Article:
Introducing the 2016 MBIP Shadow Panel!

MBI2016 Logo RGB pinkWith March drawing ever closer, those of you in the northern hemisphere are, no doubt, looking forward to warmer weather (while we in the south make the most of the last days of summer…).  However, quite apart from the joys of spring/autumn, there’s a lot to look forward to over the coming months with the 2016 Man Booker International Prize, the first edition of the revamped prize taking over from the International Foreign Fiction Prize,  finally springing (!) into action.

Last week, I put forward a few suggestions as to what might be on the longlist, but this week it’s finally time to unveil a rather different list, namely the people who will be watching from the shadows, scrutinising the decisions of those on the real panel, and (most likely) frowning at their foolishness.  Ladies and gentlemen: here is your 2016 Shadow Panel!

Stu Allen is returning to chair the first Man Booker International Prize shadow jury after hosting four shadow IFFP juries.  He blogs out of Winstonsdad’s Blog, home to 500-plus translated books in review.  He can be found on twitter (@stujallen), where he also started the successful translated fiction hashtag #TranslationThurs over five years ago.

Tony Malone is an Anglo-Australian reviewer with a particular focus on German, Japanese and Korean fiction.  He blogs at Tony’s Reading List, and his reviews have also appeared at Words Without Borders, Necessary Fiction and Shiny New Books.  Based in Melbourne, he teaches ESL to prospective university students when he’s not reading and reviewing.  He can also be found on Twitter @tony_malone

Clare started blogging at A Little Blog of Books four years ago. When she’s not doing her day job in London, she blogs mostly about contemporary literary fiction and particularly enjoys reading books by French and Japanese authors. Twitter: @littleblogbooks

Tony Messenger is addicted to lists, and books – put the two together (especially translated works) and the bookshelves sigh under the weight of new purchases as the “to be read” piles grow and the voracious all-night reading continues. Another Tony from Melbourne Australia, @Messy_tony (his Twitter handle) may sometimes be mistaken for the more famous Malone Tony but rest assured they’re two different people. Messy Tony can be found at Messengers Booker (and more) and at Messenger’s Booker on Facebook – with a blog containing the word “booker” why wouldn’t he read this list?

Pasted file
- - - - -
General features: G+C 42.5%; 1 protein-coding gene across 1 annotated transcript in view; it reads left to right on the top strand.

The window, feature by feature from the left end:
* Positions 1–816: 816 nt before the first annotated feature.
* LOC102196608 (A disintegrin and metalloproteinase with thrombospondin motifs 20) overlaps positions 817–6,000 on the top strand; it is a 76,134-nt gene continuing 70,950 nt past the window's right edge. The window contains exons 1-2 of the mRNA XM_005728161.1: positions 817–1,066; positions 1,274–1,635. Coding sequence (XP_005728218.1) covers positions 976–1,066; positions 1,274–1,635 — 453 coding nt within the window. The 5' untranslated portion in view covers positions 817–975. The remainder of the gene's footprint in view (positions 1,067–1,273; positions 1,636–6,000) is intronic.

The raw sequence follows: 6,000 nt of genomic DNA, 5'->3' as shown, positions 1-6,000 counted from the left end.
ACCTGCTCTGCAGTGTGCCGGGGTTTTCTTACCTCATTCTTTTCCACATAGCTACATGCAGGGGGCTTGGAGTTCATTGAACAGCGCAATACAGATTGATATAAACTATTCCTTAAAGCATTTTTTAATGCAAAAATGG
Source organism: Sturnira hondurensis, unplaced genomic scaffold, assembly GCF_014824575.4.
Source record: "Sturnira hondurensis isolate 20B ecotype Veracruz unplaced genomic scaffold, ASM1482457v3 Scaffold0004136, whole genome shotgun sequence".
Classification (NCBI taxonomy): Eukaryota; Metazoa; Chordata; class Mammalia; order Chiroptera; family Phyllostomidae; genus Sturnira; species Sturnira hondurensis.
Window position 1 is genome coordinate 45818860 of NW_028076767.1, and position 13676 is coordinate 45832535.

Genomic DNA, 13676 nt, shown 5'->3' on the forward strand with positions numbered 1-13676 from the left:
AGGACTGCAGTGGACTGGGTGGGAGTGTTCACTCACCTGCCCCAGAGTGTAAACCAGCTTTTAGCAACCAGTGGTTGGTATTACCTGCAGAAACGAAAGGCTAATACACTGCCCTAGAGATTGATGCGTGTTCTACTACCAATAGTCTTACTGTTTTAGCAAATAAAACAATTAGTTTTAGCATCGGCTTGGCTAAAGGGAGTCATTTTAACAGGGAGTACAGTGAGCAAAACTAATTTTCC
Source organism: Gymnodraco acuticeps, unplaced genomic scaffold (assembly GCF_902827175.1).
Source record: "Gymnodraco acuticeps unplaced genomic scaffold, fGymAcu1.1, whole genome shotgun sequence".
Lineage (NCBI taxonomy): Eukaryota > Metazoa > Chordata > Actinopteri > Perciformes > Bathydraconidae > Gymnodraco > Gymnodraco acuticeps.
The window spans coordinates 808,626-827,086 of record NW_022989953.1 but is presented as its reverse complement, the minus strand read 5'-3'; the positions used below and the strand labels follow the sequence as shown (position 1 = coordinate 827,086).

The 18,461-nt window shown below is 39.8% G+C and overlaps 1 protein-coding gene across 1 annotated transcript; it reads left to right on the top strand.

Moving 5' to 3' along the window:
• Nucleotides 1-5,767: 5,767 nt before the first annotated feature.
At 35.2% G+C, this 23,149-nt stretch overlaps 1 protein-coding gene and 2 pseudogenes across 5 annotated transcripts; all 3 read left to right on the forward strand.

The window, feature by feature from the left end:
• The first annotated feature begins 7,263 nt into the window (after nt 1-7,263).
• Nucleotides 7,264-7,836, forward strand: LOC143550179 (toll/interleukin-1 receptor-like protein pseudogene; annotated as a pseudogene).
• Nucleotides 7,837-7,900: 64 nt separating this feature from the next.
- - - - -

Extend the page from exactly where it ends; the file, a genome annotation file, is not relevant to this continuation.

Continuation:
Lori Feathers lives in Dallas, Texas, and is a freelance book critic and member of the National Book Critics Circle.  Her recent reviews can be found at Words Without Borders, Full Stop, World Literature Today, Three Percent, Rain Taxi and on Twitter @LoriFeathers

Bellezza is a blogger from Chicago, Illinois, who has been writing Dolce Bellezza for ten years. She has run the Japanese Literature Challenge for 9 years, and her reviews can be found on publisher sites such as Penguin Random House, Simon and Schuster, Peirene Press, and SoHo Press. It is her great joy to participate in the shadow jury for the Man Booker International Prize with fellow participants who are experts in translated literature.

David Hebblethwaite is a book blogger and reviewer from the north of England, now based in the south. He has written about translated fiction for Words Without Borders, Shiny New Books, Strange Horizons, and We Love This Book. He blogs at David’s Book World and tweets as @David_Heb.

Grant Rintoul is a Scottish reviewer who lives on the coast not far from the 39 steps said to have inspired Buchan’s novel. Luckily the weather is generally ideal for reading. He blogs at 1streading, so-called as he rarely has time to look at anything twice. He can sometimes be found on Twitter @GrantRintoul

So, having introduced the brave souls who will be shadowing the real judges, all that remains is to see what books we’ll be reading.  The longlist announcement is only a few weeks away now – and then the fun and games can really begin!


18 thoughts on “Introducing the 2016 MBIP Shadow Panel!

    1. Kaggsy – Enlightenment might be stretching things a little, but we’ll do our best to oblige. It’s always a lot of fun to do, though, with plenty of great discoveries waiting to be made 🙂

      Liked by 1 person

  1. Can’t wait for the list to be revealed, and to get this party started! Thanks so much for co-hosting, organizing, involving us all again in this wonderful bookish endeavor!


    1. Grant – Well, with only 12/13 to read this year, we might be lucky. My biggest fear is that they’ll opt for several unreleased books, which will make it very difficult to source and read them in time…


    1. Claire – It would be nice to have both back at some point, it’s true. However, my focus is squarely on this one now, and I’m getting very anxious to see this year’s selection of titles 🙂

      Liked by 1 person

      1. True the other prize must have generated a lot of work in having to read multiple titles of the same author, which is perhaps why they only ran it every two years, but yes, maybe another group outside the Nobel committee will pick it up. Likewise, excited to hear the longlist, I’m reading Human Acts at the moment, such powerful yet understated prose, loving it.


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